Football players like Torrey Holt, Larry Fitzgerald, Micheal Irvin and others have a way of making circus catches in traffic that dazzle football audiences. The football seemed magnetically attracted to these magically handed individuals. Sports broadcasters attributed it to God-given talent and extreme concentration abilities. The broadcasters were right on both accounts. Firstly, all talents are gifts from God. Secondly, it requires concentration to make catches like that at full speed in the middle of traffic. It not easy to catch a multi-player juggled-ball, unless you are one of those gifted athletes or you have been trained, given a mindset, that this kind of ball is normal.
While you cannot show a player how to catch a juggled-ball, you can teach him the mindset needed to catch the multi-player juggled-ball. You must teach the player how to juggle. The Free Dictionary.Com offers a good definition of the word juggle: to keep (two or more objects) in the air at one time by alternately tossing and catching them. The football player, running back, wide receive, tight end, defensive back, linebacker, should be taught how to juggle at least three balls. Juggling two balls is easy because you have a matching number of balls to hands. When a third ball is introduced, the player has to have at least one ball in the air that has no matching hand to account for it. As a result of this mismatch, the player has to quickly do something with the two balls presently in his hands. If he mis-catches a ball or throws a ball in an uncatchable spot, it could ruin the juggling maneuver. When a player practices juggling three balls, he becomes accustomed to dealing with a seemingly uncontrollable situation.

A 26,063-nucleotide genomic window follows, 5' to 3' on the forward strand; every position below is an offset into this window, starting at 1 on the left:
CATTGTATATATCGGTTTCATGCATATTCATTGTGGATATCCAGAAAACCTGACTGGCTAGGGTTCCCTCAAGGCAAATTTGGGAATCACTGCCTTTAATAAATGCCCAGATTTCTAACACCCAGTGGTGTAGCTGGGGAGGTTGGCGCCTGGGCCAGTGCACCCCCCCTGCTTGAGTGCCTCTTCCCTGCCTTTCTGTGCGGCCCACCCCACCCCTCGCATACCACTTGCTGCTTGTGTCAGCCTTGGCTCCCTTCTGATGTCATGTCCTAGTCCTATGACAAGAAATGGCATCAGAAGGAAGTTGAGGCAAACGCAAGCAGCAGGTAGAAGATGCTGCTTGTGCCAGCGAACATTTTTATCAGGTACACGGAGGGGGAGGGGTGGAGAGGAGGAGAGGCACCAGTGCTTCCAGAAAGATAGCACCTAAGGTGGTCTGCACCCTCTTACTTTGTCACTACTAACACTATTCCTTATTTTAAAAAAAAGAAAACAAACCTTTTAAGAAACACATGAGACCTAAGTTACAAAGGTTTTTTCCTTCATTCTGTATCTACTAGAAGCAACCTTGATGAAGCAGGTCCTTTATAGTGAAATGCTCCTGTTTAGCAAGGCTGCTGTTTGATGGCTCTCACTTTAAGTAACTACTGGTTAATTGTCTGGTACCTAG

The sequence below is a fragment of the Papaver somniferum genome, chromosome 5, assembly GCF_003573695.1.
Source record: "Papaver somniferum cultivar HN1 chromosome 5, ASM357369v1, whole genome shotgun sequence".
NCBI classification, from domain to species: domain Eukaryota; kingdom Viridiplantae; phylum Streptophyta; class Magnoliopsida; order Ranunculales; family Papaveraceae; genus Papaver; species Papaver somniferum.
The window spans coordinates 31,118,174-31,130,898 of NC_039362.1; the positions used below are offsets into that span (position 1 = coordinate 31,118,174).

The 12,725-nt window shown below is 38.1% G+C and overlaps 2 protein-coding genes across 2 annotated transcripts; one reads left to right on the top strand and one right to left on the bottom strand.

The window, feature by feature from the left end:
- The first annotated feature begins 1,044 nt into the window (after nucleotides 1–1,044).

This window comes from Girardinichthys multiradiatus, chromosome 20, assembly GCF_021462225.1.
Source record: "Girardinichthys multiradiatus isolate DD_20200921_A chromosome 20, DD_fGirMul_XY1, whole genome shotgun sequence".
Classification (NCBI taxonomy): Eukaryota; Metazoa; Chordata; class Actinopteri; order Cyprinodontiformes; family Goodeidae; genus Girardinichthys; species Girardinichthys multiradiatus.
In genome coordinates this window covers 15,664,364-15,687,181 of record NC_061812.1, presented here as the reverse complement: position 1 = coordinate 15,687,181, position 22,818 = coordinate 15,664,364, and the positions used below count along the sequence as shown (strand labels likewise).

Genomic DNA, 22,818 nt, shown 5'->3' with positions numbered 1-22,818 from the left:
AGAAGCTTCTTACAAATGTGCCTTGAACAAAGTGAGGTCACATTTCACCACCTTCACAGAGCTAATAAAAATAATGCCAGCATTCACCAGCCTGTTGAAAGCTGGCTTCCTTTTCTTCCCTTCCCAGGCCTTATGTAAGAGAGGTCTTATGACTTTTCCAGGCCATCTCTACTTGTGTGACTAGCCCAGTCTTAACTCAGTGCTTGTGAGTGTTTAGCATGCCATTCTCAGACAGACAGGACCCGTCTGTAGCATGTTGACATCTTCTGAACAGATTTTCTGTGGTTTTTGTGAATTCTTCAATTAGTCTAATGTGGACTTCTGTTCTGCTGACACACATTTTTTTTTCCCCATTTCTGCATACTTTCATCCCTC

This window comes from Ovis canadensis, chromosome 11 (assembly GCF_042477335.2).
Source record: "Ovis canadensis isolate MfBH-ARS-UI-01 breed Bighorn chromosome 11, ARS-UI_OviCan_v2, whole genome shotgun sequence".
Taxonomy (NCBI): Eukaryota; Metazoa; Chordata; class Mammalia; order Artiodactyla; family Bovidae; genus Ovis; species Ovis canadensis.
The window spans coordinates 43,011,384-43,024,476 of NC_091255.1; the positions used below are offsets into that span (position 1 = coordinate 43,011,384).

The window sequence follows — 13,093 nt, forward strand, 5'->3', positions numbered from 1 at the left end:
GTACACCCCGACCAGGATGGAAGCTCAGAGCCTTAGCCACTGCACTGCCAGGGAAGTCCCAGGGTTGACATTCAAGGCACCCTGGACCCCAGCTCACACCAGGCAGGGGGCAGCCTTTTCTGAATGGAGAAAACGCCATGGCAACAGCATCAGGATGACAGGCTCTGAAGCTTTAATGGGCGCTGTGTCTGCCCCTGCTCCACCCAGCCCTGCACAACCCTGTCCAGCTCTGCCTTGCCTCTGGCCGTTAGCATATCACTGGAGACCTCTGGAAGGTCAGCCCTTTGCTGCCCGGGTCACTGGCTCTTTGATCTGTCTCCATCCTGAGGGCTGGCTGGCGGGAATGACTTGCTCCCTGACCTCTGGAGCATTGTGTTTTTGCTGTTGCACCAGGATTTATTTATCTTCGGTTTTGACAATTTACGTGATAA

In a football game where the football is tipped in the air by the defender or a combination of defensive/ offensive players. The ball is seemingly out of control to the untrained mind, but the trained juggler mind is accustomed to these situations and knows exactly where his hands should be now and in the near future. All through the perceived chaos, the wide receiver never waned in his confidence that he would catch the football. He hasn’t let the perceived storm around him stop him from being successful. Through training, he has found that quiet spot where he needed to be.
It is time for good players to join the circus. They don’t have to run away from home, they just have to catch the ball and run to the end zone. There will be clowns at the circus but they will be on the opposing team. In any event, the ability to juggle creates a quiet place in an otherwise stormy uncertain situation.
AJ Green juggles to improve hands: http://youtu.be/dUP5JeyYKAQ